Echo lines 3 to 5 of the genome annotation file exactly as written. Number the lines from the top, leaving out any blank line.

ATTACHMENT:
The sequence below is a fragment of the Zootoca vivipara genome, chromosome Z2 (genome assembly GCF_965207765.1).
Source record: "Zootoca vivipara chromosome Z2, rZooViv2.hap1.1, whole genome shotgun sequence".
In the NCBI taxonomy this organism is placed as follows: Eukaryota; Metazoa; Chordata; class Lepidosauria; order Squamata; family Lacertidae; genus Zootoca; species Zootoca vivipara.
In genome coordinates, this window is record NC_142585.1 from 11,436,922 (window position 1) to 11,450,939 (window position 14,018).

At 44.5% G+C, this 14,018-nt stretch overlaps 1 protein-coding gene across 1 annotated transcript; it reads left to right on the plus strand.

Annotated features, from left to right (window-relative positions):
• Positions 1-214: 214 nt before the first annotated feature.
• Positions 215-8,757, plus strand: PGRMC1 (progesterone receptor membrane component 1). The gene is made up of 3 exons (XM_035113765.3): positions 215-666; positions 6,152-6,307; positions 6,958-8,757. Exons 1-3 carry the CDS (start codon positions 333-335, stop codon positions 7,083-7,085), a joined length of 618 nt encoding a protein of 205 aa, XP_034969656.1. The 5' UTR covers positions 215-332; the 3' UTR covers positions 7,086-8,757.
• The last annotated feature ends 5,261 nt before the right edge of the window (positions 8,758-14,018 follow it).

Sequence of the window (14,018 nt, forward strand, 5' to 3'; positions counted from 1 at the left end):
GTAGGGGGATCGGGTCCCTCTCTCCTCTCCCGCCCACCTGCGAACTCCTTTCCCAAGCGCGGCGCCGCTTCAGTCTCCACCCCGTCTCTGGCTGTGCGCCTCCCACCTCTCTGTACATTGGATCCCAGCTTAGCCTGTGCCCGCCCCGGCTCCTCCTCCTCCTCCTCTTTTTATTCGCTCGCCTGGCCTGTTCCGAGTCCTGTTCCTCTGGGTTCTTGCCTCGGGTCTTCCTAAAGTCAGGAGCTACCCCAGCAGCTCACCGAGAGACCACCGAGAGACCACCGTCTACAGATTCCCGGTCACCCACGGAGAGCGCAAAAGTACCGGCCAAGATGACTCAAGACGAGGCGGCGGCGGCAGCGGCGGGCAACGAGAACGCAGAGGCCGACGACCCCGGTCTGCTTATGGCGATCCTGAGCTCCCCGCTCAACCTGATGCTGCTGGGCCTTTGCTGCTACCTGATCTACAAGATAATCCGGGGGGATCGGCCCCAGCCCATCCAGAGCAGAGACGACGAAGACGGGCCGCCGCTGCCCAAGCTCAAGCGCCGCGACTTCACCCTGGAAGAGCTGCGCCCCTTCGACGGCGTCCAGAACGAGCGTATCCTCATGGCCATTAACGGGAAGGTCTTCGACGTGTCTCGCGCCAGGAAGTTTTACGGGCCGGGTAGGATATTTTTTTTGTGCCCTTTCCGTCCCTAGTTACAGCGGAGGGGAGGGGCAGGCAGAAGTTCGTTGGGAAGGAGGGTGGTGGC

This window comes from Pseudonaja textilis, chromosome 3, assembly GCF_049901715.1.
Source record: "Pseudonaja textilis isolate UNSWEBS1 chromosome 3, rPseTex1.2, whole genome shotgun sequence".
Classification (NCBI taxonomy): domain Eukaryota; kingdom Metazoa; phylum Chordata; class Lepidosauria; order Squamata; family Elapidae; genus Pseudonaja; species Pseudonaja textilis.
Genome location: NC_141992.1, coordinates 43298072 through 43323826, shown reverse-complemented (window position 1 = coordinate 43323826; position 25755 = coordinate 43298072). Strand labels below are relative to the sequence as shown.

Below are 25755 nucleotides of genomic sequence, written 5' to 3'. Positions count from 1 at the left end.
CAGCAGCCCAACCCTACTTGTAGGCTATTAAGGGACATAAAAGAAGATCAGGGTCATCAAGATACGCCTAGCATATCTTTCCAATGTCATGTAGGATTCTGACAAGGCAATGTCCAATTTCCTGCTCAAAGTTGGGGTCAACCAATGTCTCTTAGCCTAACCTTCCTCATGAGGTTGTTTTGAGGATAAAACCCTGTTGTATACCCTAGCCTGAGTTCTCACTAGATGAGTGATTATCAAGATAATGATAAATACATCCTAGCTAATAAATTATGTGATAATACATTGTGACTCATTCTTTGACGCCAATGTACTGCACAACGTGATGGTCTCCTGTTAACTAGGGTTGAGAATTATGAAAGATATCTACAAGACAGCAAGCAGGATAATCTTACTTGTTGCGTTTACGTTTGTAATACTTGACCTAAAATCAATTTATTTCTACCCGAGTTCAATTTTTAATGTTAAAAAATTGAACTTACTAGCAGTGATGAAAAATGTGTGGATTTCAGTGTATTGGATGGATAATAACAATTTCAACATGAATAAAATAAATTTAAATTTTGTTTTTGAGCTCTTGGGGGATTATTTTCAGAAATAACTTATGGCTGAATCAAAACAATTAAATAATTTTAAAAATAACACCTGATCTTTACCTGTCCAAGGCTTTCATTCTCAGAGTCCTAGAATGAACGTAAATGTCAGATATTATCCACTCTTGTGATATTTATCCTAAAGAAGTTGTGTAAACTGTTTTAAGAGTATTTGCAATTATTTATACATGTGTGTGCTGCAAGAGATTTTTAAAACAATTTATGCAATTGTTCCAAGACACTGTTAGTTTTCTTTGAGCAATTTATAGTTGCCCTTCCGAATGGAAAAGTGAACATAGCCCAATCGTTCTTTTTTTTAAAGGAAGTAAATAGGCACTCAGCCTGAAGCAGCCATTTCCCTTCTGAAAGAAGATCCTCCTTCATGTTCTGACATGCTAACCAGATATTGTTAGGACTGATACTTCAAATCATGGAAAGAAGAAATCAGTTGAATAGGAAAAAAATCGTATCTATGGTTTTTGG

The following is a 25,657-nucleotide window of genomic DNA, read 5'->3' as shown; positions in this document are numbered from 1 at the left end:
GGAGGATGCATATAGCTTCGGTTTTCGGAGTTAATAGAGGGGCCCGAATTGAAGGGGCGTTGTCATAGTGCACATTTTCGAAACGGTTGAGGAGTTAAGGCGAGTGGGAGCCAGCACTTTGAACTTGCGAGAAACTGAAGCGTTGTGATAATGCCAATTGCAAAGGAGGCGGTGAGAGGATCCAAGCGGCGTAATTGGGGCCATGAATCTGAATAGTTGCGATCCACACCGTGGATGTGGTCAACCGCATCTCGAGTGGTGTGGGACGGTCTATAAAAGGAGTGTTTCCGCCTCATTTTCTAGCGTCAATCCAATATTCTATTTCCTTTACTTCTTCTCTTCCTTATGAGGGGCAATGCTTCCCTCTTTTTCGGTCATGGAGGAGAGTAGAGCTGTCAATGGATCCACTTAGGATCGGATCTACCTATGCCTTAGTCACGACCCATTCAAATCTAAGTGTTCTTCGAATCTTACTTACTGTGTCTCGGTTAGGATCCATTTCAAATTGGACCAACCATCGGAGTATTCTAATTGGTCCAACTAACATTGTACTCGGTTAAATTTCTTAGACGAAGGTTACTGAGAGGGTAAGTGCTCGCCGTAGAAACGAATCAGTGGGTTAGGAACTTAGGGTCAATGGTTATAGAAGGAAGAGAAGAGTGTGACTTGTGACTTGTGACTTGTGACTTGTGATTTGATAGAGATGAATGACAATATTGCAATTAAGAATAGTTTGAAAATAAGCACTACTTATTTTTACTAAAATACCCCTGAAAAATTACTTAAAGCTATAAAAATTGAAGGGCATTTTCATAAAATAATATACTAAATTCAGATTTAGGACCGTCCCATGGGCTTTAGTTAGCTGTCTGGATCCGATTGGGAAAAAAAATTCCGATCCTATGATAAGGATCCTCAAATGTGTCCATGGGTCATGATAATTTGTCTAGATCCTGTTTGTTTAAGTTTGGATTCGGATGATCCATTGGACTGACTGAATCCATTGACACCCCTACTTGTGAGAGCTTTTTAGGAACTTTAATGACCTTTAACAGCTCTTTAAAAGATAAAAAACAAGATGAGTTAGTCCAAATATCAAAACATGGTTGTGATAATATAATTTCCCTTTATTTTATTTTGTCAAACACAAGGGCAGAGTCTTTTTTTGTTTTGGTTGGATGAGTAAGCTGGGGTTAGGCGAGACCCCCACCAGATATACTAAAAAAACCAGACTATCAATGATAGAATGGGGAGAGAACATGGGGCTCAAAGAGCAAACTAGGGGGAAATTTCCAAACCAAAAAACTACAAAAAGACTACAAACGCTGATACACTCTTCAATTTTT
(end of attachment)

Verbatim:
In the NCBI taxonomy this organism is placed as follows: Eukaryota; Metazoa; Chordata; class Lepidosauria; order Squamata; family Lacertidae; genus Zootoca; species Zootoca vivipara.
In genome coordinates, this window is record NC_142585.1 from 11,436,922 (window position 1) to 11,450,939 (window position 14,018).

At 44.5% G+C, this 14,018-nt stretch overlaps 1 protein-coding gene across 1 annotated transcript; it reads left to right on the plus strand.